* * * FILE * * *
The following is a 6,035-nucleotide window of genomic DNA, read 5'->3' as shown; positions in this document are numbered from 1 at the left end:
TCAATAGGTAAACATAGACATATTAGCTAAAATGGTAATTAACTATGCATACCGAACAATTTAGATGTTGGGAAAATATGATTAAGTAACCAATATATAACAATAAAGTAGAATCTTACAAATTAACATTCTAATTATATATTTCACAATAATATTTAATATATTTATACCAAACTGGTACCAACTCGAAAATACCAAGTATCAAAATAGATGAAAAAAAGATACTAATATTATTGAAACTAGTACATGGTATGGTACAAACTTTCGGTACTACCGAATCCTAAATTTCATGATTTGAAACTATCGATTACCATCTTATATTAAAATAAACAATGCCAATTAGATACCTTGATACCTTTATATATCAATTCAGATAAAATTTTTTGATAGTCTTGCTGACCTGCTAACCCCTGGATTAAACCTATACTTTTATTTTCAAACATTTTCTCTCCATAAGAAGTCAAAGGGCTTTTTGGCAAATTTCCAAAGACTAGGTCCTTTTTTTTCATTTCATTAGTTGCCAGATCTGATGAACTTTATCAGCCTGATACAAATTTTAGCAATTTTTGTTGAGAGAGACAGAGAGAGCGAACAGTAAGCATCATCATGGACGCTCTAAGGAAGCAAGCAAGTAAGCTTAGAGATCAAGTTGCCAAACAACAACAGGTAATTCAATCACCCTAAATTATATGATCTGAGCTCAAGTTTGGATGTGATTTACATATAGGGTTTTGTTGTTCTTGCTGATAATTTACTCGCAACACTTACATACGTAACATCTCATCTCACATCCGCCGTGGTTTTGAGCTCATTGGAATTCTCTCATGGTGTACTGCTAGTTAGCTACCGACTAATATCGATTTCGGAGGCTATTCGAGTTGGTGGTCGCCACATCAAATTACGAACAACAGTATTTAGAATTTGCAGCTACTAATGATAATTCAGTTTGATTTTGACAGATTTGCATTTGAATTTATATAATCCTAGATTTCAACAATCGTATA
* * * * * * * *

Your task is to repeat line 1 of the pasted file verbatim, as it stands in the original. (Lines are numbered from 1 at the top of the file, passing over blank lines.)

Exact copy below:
The following is a 6,035-nucleotide window of genomic DNA, read 5'->3' as shown; positions in this document are numbered from 1 at the left end: